The NCI's cancer information portal leads this quarter's ACSI survey.
Posted Jun 14, 2005
The U.S. federal government's Web presence serves consumers best when it dispenses information about health-related issues, according to a new study by ForeSee Results. The American Customer Satisfaction Index (ACSI) reveals that eight of the 10 highest-rated e-government sites are operated by the NIH, and that one of the remaining two is also health-related. The ACSI has been used as the standard citizen satisfaction metric for the U.S. government since 1999.
The E-Government Satisfaction Index, sponsored quarterly for the ACSI by ForeSee, rates sites on a 100-point scale based on user surveys regarding site content, navigation, functionality, and ultimately whether users would recommend the site.
The E-Government Satisfaction Index covered 70 participating Web sites this quarter, a 19 percent increase over the previous quarter. General satisfaction with e-government sites, as well as the specific category of portals and department main sites, rose 1 percent, to a score of 72.6. Other segments measured include news and information sites (up 1.4 percent to 72.5), e-commerce and transactions (unchanged at 71.3), and recruitment and careers (down 0.7 percent to 77.2). According to the study's authors, even slight improvements are significant in the Internet environment, where the public's standards are constantly rising.
The National Cancer Institute's main site was the highest-ranking Web site, with a score of 81, increasing 1 point from last quarter. New to the study, the Office of Science Education main page entered the rankings with an 80. Overall, NIH sites beat the aggregate e-government score by 8 percent. "The NIH has embraced customer satisfaction as an enterprise-wide performance benchmark, evidence of their commitment to meeting citizens' needs and exceeding their expectation," says Larry Freed, president and CEO of ForeSee Results. "What's going on with government health sites is remarkable."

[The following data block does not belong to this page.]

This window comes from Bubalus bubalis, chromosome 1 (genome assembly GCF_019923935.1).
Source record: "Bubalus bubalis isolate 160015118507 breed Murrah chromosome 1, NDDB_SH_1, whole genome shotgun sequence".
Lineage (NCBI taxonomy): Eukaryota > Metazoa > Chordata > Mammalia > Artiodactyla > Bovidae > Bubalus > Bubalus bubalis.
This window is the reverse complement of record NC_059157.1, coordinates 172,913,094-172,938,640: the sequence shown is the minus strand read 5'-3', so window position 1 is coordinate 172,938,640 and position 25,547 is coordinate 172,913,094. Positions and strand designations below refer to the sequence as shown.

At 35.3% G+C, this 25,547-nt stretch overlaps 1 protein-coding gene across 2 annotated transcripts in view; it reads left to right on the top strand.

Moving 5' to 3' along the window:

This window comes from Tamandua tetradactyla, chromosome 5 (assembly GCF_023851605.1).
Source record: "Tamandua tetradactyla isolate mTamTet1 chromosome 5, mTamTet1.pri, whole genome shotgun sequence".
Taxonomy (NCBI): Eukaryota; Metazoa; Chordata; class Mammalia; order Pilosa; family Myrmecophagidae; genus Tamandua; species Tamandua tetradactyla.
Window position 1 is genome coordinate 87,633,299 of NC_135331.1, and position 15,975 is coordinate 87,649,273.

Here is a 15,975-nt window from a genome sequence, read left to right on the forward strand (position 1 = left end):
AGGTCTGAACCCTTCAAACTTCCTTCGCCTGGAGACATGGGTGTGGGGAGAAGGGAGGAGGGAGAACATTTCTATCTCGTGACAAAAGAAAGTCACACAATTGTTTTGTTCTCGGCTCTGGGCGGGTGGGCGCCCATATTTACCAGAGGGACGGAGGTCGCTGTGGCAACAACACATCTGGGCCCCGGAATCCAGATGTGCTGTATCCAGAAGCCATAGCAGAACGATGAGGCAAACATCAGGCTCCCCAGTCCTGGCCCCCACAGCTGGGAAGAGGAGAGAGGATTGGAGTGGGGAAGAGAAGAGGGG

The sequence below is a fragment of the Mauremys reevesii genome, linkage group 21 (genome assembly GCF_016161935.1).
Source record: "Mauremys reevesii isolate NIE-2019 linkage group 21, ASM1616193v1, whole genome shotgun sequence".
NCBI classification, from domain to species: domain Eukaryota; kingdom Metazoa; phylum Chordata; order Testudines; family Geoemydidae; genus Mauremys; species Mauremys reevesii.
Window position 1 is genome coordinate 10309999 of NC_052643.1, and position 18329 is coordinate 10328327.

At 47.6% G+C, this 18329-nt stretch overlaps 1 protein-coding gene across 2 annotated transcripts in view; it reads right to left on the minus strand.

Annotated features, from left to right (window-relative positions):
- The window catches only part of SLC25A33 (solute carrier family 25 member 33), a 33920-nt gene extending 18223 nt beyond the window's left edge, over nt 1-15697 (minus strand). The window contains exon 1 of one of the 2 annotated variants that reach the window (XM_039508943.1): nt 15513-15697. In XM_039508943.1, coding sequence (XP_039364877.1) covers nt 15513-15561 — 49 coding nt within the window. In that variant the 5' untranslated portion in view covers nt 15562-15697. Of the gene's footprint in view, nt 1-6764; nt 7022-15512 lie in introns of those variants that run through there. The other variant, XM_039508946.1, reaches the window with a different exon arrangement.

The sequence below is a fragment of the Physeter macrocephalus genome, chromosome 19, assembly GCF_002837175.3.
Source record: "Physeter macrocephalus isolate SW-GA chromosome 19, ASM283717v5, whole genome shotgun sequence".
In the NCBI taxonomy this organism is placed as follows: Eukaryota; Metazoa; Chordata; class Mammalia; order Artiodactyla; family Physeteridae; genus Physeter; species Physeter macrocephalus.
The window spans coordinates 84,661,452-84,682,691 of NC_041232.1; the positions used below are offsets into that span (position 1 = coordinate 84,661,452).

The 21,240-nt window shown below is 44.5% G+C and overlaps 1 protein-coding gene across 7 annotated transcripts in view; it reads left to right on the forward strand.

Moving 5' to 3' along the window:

The scores do not universally show e-government sites as superior to the private sector, however. While the government is currently at the top of the heap for the portals and department main sites category, private sector information and news sites lead their government counterparts by 3 percent, scoring 75 versus the feds' 72.3. And it should be no surprise that private sector's aggregate score for e-commerce sites (78.6) is a full 10 percent ahead of the public sector (71.3), where ForeSee says e-government is still in its infancy.
Government site visitors are increasingly likely to make return visits and recommend them to others--both key indicators of loyalty. Likelihood to return is up 0.2 percent to a score of 82, while likelihood to recommend is up 0.4 percent to 78. The top 10 percent of sites in the ACSI E-Government Satisfaction Index scored even higher in these determinants of future success: likelihood to return scored 84 (2 percent higher than the average), while likelihood to recommend achieved an 82 (5 percent higher than the average score).
Navigation and search functionality remain areas where e-government sites must continue to improve, according to the study. Freed characterizes the small improvements, 1.1 percent in navigation and 1.3 percent in search, as a muted but encouraging sign. "These are not huge increases, but even a small improvement is a good sign," Freed says for e-government to succeed on a broad scale, government agencies must focus on these areas and make significant improvements. "Navigation and search are absolutely critical factors to the success of almost all government Web sites--the things that users tend to think the sites do least well, but that also matter most."
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